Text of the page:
How Many Words Should A Child Know?February 2, 2009 at 12:13 pm | Posted in Extra Stuff, Language Acquisition | Leave a comment
Tags: studies, vocabulary estimates, vocabulary size
Comparing Estimates of Vocabulary Acquisition
Many estimates of vocabulary size exist, with variability being their one constant. The difficulties inherent in measuring vocabulary size have not stopped multiple researchers from coming up with their own numbers, some of which I’ve summarized below.
Despite the almost inevitable variation, the studies that support these estimates have told us some important things, such as…
- School age language acquisition occurs primarily through incidental experience more than formal teaching.
- Word learning shifts from concrete and functional to abstract and unusual. This shift occurs gradually from third grade through the high school years.
- Environment matters. Extreme environments extremely matter.
There are many more of these studies than even what I’ve listed, and while I’m not saying I’ve seen it happen, it is possible that people could cherry pick ones that most support the point trying to be made. Also, there is no consensus among anyone really, of what exactly counts for a word in these studies. Does examine, examines, examined, etc. count as different words or variations of the same word? Ultimately the numbers themselves aren’t as important as are examining what’s possible and what’s actually occurring. We know from these studies that it is possible to learn many, many words – at rates of up to 14 words a day according to at least two sources. Methods of teaching vocabulary – such as teaching categories, word webs, and using reading to facilitate vocabulary acquisition – can be helpful, but ultimately nothing works like an enriched experience.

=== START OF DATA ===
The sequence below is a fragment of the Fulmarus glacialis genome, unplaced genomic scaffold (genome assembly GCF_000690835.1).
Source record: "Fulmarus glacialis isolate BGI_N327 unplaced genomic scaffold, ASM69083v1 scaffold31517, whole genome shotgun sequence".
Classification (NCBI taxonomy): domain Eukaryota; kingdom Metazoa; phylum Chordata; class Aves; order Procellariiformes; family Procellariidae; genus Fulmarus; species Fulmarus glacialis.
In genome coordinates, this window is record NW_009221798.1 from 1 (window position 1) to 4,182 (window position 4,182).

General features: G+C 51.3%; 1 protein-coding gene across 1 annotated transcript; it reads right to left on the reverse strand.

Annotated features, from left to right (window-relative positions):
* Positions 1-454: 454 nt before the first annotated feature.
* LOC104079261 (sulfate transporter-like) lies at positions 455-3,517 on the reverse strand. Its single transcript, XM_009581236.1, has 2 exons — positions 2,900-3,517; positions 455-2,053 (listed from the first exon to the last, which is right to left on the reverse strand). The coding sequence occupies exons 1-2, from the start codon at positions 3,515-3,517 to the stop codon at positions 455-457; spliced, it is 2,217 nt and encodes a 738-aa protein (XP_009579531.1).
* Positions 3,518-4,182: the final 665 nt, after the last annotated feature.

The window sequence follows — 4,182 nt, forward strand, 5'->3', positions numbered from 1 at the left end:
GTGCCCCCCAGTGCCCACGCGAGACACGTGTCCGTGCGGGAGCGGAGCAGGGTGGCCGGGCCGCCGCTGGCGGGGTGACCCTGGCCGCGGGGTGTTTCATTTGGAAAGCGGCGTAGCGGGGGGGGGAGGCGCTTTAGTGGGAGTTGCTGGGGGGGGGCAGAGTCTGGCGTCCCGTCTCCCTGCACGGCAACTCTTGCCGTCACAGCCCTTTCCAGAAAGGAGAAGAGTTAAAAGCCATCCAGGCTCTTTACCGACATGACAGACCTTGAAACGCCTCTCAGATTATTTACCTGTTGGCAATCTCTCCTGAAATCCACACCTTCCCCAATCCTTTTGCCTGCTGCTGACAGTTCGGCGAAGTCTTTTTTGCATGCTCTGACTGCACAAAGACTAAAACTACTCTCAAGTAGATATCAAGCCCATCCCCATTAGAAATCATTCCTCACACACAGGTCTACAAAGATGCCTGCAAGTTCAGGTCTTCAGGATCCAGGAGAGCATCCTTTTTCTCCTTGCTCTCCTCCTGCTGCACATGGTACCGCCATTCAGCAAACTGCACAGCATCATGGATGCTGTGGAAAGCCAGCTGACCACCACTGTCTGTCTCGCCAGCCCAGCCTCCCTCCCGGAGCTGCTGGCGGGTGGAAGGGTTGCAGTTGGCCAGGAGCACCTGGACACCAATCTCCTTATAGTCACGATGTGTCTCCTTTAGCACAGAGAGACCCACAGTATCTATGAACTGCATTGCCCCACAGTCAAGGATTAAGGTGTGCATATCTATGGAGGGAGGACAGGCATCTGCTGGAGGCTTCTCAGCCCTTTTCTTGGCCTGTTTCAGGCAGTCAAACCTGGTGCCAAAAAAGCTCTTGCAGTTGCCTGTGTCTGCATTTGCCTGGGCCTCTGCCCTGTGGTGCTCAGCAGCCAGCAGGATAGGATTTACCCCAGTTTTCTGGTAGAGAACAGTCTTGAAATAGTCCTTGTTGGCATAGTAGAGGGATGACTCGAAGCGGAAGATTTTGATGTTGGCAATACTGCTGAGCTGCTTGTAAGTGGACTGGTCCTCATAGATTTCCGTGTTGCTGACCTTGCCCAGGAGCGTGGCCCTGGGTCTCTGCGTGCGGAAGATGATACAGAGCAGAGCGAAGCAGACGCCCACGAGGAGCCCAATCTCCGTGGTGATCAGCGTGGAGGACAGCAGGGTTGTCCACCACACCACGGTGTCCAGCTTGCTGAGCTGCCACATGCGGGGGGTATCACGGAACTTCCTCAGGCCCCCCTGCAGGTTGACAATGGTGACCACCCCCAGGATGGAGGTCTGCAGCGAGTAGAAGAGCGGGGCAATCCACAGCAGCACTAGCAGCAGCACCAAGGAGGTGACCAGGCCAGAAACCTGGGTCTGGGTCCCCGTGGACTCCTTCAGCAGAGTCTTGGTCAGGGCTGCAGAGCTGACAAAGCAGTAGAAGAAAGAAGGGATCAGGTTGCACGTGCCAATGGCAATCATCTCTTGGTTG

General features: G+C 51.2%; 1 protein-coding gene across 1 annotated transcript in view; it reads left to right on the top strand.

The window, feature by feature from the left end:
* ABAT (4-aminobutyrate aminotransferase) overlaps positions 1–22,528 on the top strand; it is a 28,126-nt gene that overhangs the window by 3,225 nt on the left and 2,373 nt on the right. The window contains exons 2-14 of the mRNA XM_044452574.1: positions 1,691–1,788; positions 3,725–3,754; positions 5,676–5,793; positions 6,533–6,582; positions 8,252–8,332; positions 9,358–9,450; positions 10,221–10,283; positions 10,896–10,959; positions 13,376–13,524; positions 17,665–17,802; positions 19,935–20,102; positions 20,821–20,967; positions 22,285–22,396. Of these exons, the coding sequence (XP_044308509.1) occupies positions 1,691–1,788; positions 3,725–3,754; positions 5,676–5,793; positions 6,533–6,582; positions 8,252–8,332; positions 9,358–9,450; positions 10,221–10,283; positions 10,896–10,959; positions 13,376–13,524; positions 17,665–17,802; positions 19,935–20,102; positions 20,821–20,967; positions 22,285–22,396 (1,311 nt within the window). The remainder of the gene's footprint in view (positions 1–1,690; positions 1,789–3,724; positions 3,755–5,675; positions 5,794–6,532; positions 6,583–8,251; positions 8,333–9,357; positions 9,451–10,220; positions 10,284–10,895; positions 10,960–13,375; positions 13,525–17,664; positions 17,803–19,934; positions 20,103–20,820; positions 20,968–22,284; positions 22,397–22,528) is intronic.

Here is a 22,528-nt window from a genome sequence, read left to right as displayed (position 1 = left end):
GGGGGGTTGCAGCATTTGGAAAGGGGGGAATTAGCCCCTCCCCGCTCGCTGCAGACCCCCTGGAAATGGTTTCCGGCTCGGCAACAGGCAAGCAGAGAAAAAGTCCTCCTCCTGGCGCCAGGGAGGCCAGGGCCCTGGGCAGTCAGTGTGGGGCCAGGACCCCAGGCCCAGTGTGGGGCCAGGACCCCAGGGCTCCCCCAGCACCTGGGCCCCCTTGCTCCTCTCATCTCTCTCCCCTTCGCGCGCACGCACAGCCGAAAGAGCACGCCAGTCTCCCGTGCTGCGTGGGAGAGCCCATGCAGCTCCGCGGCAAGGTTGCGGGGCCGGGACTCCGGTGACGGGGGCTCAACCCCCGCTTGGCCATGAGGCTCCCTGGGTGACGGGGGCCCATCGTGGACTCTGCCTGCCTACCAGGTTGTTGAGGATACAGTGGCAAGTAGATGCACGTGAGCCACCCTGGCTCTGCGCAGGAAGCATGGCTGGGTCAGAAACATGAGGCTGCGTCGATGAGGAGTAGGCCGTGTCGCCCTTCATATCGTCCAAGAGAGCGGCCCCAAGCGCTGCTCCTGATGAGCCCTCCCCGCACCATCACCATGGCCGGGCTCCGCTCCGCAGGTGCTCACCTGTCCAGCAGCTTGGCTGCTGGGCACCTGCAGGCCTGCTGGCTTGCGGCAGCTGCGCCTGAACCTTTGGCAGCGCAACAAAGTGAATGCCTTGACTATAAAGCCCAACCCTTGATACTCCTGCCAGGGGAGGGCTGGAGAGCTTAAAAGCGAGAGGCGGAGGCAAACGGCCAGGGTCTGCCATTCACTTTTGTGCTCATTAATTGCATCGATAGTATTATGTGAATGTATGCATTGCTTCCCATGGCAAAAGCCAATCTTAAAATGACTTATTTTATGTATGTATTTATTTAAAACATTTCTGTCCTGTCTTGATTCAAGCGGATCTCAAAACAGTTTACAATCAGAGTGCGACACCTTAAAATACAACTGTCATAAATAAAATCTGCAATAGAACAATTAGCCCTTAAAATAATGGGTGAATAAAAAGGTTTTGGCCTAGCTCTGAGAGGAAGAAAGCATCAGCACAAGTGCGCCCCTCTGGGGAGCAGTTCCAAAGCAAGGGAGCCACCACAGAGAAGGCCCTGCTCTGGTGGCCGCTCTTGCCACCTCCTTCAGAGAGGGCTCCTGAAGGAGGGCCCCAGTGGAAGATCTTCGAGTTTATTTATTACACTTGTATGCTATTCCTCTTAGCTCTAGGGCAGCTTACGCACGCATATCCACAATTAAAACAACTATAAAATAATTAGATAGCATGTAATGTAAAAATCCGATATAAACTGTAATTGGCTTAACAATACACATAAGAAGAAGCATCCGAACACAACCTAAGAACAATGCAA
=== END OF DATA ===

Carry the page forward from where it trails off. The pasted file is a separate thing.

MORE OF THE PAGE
Keep reading for more information about the sources of these studies.
Anglin (1993) from Wagovich and Newhoff; The Single Exposure: Partial Word Growth Through Reading; The American Journal of Speech Language Pathology, November 2004.
Beck and McKeown (1991) from Beck, I.L. and McKeown, M.G. (1991). Social studies texts are hard to understand: Mediating some of the difficulties. Language Arts, 68, 482-490. from
Goulden, Nation, and Read (1990) from this link:
Lipsett/ Mehrabian and Owens numbers are from Language Development – An Introduction; Robert E. Owens, Jr.; Allyn and Bacon; 1996
Hart and Risely (1995) taken from American Educator, Spring 2003, excerpt from their 1995 book, Meaningful Differences in the Everyday Experiences of Young American Children; Brookes Publishing
Miller and Gildea (1997) from Later Language Development; Marilyn A. Nippold; Pro-Ed; 1998